Monday, 5 October 2009

Paul Broks: What should I do?

There’s plenty I don’t understand about myself, but nothing nags. Paradoxically, the deeper I got into neuropsychology the less interested I became in the details of my own inner workings. I’m not sure why. It certainly is not because I arrived at any great insight or understanding. I still experience the almost visceral sense of puzzlement over matters of brain, mind and selfhood that first drew me to the field. What happened, I think, was a shift – let’s imagine a neural switch somewhere in the frontolimbic circuitry - from one preoccupying question, What am I? to another, What should I do? It left me less inclined to bother about self-understanding than to consider the value of things, moral and aesthetic. How best to live? But here’s a nagging thought: might those two preoccupying questions turn out to be one and the same, like the evening star and the morning star?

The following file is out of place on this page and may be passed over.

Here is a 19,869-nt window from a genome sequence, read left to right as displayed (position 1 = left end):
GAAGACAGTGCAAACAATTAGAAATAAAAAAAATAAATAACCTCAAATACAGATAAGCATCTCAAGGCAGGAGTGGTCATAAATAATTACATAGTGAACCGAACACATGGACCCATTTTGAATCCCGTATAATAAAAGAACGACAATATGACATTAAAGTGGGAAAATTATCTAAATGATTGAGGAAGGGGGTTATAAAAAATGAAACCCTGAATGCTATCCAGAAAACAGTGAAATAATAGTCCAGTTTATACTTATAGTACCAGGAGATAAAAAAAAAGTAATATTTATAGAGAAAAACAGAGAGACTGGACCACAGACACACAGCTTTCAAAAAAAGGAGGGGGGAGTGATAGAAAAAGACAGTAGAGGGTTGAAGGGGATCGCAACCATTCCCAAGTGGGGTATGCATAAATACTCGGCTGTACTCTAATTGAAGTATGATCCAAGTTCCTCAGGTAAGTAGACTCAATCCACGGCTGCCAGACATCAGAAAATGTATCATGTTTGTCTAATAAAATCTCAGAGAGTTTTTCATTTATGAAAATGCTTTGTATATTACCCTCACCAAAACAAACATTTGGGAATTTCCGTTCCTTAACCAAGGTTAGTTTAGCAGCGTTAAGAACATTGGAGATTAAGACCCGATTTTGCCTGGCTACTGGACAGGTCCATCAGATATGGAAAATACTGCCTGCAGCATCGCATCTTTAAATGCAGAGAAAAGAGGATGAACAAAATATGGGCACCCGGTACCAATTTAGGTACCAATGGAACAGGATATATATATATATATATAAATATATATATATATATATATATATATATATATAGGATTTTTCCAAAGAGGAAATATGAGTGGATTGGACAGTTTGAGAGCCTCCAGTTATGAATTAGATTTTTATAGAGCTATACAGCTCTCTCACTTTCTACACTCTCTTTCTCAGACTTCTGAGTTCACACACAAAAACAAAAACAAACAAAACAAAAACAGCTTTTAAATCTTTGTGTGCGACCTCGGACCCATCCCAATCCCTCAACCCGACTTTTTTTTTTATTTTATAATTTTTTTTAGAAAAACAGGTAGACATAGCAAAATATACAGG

Dr Paul Broks is a clinical neuropsychologist at the University of Plymouth and a popular science writer. "On Emotion", the first of a planned trilogy of plays by Broks and Mick Gordon, about emotion and magical thinking, was shown in the West End last December.

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  1. Anonymous7:47 p.m.

    I wonder if that "one" question is what religion has tried to answer, with some focusing more on the "doing" and others focusing more on the "being"

  2. I had the same feelings, and was strangely drawn to someone whom I had only just met. We talked a little at a Script writing class, after which she lent me a book by Eckhart Tolle. A book not for any particular religeon, but it explains your change of consciousness in what I believe are very logical terms, with all the man made conditioning stripped away.Once you read it, theres no going back. It is magical. It happened to me, and it is a natural phenomenon, and the start of a personal journey. Watch your own space and you will see what I mean.

  3. Anonymous11:10 a.m.

    To Yelsel

    Would you please tell us the title of Eckhart Tolle's book?


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